The youth are also significant users of SMS and are potentially large customers for other value added services (VAS). The VAS market was in excess of Rs 4,800 crore (Rs 48 billion) in 2007, with SMS making up 40 per cent of revenues, followed closely by ringtones.
Younger customers also have a shorter handset upgradation cycle -- under 12 months, compared to two years for those over 25 years.
With its target customer clearly defined, Virgin had to ensure its offerings were tailored to suit the group's preferences. The last insight, for instance, was a potential problem. Frequent handset changes fits in better with GSM technology.
In CDMA technology (which Tata Teleservices and, therefore, Virgin offers), the SIM card is usually embedded in the phone. Which means a handset upgrade involves an entirely new connection, complete with new number.
Virgin Mobile worked around it by introducing CDMA phones with RUIM (removable user identity module) technology, similar to GSM phones, offering users the convenience of upgrading their phones without having to change their number or re-entering their address book.
Then, it was important to be pocket-friendly -- young customers aren't likely to have huge disposable incomes, although they will demand cutting-edge technology and style.
Virgin's handsets are therefore named and priced to appeal to its target audience -- vKewl retails at Rs 3,999, while vBling sells for Rs 2,500, which is about half the price at which competitors will sell similar handsets. "We looked at a combination of looks, features and more affordable handsets as the youth need style but also value," confirms Narasimhan.
According to Virgin's homework, nearly 95 per cent of young users are pre-paid subscribers, who typically run out of both talktime and recharging money by the month-end.
The solution? Get paid to receive calls: Virgin offers its customers a 10-paise credit for every minute of incoming call, regardless of the originating network. Competitors dismiss the plan, saying it has limited potential, but Narasimhan is unfazed. "This is a viable proposition for both customers and the business," he says.
Phone a friend
To communicate these offerings Virgin Mobile's advertising agency Bates David Enterprise (BDE) studied the role of the mobile phone in the lives of young customers.
"The category sits exactly at the cusp of the freedom and the leash," says Dheeraj Sinha, Vice President, strategic planning, BDE. He explains with an example: mobile phones enable youngsters to go out more at night, as parents are confident that their children are just a phone call away.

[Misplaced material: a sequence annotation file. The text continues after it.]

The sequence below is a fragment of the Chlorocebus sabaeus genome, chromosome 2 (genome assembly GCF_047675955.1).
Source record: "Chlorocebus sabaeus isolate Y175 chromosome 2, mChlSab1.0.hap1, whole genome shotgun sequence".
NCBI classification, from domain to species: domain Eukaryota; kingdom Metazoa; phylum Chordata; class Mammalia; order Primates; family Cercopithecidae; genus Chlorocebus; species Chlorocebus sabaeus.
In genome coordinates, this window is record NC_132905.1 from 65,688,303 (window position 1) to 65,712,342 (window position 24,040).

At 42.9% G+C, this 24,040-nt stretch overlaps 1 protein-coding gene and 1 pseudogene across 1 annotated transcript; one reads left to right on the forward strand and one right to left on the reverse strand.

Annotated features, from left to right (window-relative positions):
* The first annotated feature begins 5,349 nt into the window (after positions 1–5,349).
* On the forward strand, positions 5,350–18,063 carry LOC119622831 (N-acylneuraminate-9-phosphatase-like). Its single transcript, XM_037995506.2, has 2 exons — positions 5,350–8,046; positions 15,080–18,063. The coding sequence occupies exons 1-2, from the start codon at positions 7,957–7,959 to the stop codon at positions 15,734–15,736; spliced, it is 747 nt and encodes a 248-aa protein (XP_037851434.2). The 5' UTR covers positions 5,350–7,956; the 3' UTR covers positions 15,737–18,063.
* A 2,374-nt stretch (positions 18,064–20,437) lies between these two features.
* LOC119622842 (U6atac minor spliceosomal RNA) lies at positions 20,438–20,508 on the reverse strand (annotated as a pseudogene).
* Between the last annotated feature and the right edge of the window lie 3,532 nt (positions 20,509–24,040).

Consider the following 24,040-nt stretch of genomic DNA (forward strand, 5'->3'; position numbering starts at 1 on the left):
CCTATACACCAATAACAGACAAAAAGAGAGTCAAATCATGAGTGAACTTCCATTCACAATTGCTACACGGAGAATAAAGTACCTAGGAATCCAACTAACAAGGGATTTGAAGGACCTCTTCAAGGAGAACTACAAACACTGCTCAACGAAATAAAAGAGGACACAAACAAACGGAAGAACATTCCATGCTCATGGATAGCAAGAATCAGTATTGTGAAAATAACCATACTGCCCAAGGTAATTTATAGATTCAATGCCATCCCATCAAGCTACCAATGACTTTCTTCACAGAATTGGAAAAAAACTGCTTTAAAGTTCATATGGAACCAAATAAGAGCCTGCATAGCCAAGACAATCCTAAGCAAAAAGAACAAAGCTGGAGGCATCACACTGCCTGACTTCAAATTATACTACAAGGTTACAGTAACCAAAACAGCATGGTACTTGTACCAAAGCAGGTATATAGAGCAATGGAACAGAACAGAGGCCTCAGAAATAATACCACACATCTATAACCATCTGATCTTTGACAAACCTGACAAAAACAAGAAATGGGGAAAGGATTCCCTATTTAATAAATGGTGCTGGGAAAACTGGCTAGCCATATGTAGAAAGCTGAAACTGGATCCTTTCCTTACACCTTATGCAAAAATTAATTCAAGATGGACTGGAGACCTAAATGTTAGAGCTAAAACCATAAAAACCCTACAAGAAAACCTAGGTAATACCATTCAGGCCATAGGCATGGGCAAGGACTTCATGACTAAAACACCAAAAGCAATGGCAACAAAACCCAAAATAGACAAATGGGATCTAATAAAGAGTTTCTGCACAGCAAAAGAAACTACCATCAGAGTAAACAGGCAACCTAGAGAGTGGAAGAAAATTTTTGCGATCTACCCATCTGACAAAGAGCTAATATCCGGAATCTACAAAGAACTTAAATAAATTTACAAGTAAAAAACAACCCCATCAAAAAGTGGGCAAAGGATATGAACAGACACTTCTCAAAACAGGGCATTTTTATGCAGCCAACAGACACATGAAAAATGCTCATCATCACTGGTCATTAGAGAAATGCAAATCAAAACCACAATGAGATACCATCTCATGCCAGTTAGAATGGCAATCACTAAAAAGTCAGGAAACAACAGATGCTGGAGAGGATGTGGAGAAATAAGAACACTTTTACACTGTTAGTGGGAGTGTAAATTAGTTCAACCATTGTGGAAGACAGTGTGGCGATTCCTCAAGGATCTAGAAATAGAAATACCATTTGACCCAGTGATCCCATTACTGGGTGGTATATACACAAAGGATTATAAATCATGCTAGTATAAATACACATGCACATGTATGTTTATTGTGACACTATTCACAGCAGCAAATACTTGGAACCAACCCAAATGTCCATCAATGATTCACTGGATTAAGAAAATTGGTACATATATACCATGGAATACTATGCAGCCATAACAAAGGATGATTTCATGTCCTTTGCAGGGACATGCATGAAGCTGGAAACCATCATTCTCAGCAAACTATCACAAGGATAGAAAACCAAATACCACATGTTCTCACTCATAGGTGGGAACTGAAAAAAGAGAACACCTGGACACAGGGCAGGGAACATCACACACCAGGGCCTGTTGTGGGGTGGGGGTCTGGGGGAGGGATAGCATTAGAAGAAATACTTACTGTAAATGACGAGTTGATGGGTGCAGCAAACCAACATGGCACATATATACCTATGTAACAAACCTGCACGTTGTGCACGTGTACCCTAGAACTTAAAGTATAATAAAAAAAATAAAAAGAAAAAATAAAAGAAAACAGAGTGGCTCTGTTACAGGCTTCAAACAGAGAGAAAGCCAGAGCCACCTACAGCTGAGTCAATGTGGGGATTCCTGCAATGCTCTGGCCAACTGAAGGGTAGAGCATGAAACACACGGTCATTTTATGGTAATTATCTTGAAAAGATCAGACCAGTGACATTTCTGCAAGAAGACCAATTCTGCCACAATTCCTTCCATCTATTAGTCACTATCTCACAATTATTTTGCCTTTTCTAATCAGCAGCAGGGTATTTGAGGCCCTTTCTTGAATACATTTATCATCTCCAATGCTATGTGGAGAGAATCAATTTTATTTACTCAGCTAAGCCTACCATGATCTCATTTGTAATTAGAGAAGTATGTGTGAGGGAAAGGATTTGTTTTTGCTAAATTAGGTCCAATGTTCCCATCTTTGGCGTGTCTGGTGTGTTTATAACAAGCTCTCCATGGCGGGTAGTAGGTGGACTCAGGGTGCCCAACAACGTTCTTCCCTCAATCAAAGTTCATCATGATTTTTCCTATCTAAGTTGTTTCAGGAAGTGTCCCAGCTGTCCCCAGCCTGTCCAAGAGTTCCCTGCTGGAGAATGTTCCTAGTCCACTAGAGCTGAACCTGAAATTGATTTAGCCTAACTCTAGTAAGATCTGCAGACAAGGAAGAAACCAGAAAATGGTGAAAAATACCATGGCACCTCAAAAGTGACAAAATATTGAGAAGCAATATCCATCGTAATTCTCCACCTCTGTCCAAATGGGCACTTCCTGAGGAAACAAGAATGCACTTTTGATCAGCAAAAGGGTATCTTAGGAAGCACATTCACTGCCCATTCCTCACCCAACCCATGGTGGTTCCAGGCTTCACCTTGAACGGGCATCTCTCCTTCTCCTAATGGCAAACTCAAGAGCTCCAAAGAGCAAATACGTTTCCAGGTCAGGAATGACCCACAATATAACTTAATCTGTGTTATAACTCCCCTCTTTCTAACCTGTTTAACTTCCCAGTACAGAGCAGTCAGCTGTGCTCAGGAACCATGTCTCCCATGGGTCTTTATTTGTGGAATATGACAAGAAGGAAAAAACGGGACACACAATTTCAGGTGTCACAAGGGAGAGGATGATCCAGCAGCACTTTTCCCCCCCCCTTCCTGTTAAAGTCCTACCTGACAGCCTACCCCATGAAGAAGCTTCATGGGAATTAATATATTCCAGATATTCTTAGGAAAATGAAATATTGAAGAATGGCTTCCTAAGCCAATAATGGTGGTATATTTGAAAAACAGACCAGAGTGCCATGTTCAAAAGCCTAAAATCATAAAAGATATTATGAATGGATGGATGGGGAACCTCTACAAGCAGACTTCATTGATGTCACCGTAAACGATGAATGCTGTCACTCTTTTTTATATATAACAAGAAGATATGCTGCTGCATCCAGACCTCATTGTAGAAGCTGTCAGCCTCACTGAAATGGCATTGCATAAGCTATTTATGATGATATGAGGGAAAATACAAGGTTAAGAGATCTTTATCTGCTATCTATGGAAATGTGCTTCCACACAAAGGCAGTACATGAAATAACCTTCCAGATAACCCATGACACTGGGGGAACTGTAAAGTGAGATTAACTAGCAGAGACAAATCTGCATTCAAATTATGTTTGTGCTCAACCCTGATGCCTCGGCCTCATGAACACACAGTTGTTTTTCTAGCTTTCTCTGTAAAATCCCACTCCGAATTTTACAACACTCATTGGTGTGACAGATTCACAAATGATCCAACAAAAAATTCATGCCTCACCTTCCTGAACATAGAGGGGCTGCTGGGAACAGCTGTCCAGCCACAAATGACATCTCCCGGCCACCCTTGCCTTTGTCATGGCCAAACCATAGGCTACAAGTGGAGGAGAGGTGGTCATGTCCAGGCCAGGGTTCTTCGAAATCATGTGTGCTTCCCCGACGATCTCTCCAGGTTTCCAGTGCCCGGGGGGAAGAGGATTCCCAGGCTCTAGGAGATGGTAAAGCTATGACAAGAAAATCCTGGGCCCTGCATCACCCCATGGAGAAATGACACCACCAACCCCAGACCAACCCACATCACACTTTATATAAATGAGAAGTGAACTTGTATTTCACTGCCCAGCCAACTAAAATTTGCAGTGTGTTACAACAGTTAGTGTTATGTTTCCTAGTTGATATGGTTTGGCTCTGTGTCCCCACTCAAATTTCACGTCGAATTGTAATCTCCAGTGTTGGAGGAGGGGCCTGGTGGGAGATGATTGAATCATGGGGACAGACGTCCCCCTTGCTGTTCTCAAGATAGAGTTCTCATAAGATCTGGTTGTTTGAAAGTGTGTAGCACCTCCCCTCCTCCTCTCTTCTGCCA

But, as BDE Executive Vice President Sandeep Pathak adds, "For the current silver-spoon generation, everything is easily accessible." In this scenario, the challenge was to find a need that Virgin Mobile could fulfill.
BDE's research came up trumps: while Indian youngsters had a carefree spirit, there was a lurking desire for legitimacy in whatever they did.
Pathak says that if Virgin became the brand that helped youth "find a way around, rather than a way against", it could find a place in the lives of its target customers.
In the two-week launch campaign, Virgin aired two commercials where youngsters find ways to win approval in sticky situations. In one ad, a girl shocks her parents saying she is not interested in men.
She cuts a call from a male friend in front of her anxious parents announcing, "I don't want to go to Goa with them," as if to reinforce the point. In a volte face that takes even them by surprise, her parents insist she goes on the trip -- which, obviously, is what the girl was aiming for, all along.
In the second TVC, a young man who has broken traffic rules wins the sympathy of the policeman when his angry father asks for him to be shown no mercy. The 'father' is later shown to be his collegemate.
In both ads, the cellphone plays a cameo role. No tariff plans are mentioned, although Virgin Mobile's tagline "Think hatke" is prominently displayed. Narasimhan says future campaigns will talk about schemes -- like the 'get paid to receive calls' ad that is currently on air. Its ads for Virgin cellphones will be released in the near future and joint promotions with Virgin's airlines, radio channel and mobile retailing businesses will follow.
Branson's harness ensured he came to earth safely. For Virgin Mobile, the safe landing is still some way off.